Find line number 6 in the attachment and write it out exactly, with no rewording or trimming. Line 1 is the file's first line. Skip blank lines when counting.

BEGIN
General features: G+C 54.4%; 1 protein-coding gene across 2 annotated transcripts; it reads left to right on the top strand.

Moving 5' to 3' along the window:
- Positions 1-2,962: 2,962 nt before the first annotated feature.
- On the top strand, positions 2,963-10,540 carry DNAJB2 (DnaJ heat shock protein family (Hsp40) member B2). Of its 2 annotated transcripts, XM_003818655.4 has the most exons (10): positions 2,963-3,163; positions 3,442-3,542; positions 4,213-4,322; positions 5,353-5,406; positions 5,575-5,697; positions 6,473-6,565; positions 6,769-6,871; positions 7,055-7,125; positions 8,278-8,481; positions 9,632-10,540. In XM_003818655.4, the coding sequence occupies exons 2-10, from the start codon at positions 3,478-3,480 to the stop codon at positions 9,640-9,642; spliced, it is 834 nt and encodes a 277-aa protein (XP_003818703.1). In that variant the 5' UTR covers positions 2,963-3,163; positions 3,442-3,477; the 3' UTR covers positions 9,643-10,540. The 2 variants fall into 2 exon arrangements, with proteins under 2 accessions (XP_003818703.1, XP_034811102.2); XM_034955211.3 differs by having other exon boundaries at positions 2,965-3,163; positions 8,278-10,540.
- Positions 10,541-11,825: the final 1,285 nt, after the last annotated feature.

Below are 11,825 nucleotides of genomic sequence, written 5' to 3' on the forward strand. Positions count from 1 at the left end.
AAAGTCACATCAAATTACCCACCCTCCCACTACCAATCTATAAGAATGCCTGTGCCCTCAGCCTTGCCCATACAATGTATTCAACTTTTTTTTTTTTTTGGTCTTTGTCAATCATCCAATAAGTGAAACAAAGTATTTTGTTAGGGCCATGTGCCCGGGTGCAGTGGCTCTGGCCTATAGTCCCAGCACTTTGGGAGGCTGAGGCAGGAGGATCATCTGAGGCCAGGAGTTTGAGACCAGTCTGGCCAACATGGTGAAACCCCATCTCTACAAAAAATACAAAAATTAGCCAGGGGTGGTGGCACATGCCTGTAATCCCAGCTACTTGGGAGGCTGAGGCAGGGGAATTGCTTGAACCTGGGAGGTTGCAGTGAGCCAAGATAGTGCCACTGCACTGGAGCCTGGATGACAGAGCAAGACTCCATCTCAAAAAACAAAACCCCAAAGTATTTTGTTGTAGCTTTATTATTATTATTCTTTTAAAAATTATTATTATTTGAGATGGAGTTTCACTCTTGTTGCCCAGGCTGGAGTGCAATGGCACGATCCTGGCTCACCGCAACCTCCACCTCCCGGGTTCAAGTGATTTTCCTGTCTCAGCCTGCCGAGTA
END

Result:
Below are 11,825 nucleotides of genomic sequence, written 5' to 3' on the forward strand. Positions count from 1 at the left end.